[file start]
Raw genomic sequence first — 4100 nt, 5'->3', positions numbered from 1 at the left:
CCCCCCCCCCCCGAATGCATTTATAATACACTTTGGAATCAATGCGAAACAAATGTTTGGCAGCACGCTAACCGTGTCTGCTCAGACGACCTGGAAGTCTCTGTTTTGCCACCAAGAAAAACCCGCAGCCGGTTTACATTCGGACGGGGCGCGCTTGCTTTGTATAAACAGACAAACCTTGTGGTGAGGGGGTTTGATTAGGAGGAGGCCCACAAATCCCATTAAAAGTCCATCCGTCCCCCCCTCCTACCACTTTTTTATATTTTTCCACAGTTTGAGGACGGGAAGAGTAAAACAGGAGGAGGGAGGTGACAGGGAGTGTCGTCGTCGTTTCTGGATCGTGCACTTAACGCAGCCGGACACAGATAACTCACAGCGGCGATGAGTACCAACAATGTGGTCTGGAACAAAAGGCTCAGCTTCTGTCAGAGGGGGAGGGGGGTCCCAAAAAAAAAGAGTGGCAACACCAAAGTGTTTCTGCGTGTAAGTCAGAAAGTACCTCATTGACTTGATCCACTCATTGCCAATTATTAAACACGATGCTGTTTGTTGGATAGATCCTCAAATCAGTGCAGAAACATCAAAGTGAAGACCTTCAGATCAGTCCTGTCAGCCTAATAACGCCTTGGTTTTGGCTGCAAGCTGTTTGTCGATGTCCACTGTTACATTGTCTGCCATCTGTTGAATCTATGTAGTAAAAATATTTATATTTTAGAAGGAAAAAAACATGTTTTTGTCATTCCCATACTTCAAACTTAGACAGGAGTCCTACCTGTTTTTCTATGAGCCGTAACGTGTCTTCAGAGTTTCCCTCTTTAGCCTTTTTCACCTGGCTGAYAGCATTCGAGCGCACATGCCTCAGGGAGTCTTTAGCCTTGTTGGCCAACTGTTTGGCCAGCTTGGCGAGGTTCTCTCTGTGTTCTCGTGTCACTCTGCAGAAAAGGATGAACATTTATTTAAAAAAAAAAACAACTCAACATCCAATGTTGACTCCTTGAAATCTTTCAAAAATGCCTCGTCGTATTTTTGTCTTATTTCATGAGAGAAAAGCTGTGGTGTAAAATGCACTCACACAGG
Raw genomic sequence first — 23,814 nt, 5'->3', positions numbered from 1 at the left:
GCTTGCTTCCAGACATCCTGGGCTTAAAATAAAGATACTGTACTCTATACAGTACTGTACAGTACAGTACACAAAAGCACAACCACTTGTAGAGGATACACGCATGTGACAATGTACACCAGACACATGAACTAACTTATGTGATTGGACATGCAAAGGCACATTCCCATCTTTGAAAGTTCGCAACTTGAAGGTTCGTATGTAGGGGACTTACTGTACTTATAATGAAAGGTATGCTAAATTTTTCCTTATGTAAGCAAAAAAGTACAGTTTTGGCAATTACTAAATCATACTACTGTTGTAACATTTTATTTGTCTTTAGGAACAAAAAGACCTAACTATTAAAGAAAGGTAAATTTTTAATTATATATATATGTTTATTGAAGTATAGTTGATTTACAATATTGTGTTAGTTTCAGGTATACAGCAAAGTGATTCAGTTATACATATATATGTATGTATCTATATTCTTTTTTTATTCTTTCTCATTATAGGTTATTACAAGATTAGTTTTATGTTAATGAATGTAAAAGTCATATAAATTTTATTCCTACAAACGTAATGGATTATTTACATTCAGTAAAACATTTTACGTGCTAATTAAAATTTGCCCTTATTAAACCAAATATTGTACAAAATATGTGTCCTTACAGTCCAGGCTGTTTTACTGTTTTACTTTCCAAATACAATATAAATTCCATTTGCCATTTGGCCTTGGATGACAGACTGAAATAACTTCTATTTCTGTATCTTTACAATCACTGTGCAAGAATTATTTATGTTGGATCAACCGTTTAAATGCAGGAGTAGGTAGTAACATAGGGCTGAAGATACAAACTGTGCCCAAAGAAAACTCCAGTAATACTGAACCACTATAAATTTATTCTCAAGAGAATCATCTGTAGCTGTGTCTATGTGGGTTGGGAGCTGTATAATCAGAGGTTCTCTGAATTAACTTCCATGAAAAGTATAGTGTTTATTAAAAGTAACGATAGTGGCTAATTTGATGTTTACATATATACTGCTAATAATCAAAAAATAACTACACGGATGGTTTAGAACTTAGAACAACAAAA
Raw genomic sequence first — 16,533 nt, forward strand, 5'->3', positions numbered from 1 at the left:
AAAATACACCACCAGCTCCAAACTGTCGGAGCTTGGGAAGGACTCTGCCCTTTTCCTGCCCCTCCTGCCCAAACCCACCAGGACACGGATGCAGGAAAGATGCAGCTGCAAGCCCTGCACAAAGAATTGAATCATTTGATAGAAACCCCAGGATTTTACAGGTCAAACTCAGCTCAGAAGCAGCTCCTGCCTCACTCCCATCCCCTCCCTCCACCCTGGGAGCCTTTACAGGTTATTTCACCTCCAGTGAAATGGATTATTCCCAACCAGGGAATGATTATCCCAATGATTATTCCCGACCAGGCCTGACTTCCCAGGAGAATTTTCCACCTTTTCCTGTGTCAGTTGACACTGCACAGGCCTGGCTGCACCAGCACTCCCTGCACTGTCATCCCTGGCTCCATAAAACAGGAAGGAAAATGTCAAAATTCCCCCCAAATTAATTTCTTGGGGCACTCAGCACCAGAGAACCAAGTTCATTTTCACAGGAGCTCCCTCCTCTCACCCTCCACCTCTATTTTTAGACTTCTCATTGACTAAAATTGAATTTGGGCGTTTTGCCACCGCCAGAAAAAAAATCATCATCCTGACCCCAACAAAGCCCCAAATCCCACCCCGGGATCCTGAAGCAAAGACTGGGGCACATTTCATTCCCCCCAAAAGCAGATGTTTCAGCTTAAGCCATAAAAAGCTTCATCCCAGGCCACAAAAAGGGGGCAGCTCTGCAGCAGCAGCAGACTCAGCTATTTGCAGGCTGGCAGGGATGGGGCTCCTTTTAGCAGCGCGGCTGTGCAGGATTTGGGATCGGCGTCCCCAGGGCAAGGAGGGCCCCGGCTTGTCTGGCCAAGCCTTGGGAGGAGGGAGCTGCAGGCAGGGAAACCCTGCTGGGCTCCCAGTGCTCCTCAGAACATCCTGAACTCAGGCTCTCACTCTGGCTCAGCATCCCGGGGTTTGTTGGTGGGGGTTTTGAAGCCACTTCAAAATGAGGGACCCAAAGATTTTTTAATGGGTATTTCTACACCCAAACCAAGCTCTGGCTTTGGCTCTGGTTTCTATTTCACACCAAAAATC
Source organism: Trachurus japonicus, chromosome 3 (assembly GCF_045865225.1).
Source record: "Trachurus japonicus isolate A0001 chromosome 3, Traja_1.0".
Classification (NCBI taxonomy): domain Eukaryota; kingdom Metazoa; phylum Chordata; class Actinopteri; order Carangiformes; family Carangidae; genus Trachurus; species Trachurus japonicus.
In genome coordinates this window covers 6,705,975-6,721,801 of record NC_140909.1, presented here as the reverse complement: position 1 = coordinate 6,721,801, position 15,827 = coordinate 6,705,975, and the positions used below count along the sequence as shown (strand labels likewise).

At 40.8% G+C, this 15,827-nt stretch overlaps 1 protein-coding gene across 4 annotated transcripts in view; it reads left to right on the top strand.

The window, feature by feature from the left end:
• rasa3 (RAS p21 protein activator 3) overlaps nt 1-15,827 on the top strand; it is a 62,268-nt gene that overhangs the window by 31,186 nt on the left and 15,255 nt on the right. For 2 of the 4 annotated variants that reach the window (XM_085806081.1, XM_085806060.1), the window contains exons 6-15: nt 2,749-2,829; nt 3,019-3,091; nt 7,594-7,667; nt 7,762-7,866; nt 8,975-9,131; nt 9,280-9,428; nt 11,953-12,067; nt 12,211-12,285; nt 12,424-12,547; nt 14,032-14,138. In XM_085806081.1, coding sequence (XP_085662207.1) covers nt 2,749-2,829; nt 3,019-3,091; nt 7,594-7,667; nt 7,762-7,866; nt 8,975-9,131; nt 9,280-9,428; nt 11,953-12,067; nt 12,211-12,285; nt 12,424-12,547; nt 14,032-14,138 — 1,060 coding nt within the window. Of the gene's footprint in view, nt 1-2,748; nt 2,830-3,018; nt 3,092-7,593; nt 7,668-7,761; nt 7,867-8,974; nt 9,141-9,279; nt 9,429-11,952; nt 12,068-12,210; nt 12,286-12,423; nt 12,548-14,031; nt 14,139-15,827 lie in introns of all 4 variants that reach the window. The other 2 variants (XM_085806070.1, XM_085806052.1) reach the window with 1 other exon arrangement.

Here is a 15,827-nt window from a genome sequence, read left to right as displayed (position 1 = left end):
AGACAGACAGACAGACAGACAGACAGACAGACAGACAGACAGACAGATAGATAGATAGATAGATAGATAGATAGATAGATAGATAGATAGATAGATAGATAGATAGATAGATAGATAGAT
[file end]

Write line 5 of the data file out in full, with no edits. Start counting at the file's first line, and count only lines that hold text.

Raw genomic sequence first — 16,533 nt, forward strand, 5'->3', positions numbered from 1 at the left: